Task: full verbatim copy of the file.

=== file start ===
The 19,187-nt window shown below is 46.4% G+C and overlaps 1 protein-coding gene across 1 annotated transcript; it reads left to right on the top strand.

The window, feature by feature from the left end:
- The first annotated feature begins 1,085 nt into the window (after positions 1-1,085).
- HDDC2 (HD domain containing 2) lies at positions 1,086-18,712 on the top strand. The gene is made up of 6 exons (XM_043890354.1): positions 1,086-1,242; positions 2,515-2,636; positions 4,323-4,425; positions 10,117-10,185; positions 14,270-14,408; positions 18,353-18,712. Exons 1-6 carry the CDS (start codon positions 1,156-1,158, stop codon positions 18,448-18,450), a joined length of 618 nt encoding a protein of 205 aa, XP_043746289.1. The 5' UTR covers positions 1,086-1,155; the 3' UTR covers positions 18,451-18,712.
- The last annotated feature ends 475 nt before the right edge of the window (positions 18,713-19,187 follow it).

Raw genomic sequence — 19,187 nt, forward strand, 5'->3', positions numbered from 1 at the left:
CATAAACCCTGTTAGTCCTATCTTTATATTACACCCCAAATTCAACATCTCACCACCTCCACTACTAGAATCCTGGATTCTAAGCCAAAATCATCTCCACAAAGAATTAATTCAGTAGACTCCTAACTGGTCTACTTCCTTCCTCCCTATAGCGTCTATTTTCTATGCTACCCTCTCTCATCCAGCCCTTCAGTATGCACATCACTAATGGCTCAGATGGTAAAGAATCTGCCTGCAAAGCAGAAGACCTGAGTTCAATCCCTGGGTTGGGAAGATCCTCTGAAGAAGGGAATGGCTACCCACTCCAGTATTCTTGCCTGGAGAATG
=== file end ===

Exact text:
The 19,187-nt window shown below is 46.4% G+C and overlaps 1 protein-coding gene across 1 annotated transcript; it reads left to right on the top strand.

The window, feature by feature from the left end:
- The first annotated feature begins 1,085 nt into the window (after positions 1-1,085).
- HDDC2 (HD domain containing 2) lies at positions 1,086-18,712 on the top strand. The gene is made up of 6 exons (XM_043890354.1): positions 1,086-1,242; positions 2,515-2,636; positions 4,323-4,425; positions 10,117-10,185; positions 14,270-14,408; positions 18,353-18,712. Exons 1-6 carry the CDS (start codon positions 1,156-1,158, stop codon positions 18,448-18,450), a joined length of 618 nt encoding a protein of 205 aa, XP_043746289.1. The 5' UTR covers positions 1,086-1,155; the 3' UTR covers positions 18,451-18,712.
- The last annotated feature ends 475 nt before the right edge of the window (positions 18,713-19,187 follow it).

Raw genomic sequence — 19,187 nt, forward strand, 5'->3', positions numbered from 1 at the left:
CATAAACCCTGTTAGTCCTATCTTTATATTACACCCCAAATTCAACATCTCACCACCTCCACTACTAGAATCCTGGATTCTAAGCCAAAATCATCTCCACAAAGAATTAATTCAGTAGACTCCTAACTGGTCTACTTCCTTCCTCCCTATAGCGTCTATTTTCTATGCTACCCTCTCTCATCCAGCCCTTCAGTATGCACATCACTAATGGCTCAGATGGTAAAGAATCTGCCTGCAAAGCAGAAGACCTGAGTTCAATCCCTGGGTTGGGAAGATCCTCTGAAGAAGGGAATGGCTACCCACTCCAGTATTCTTGCCTGGAGAATG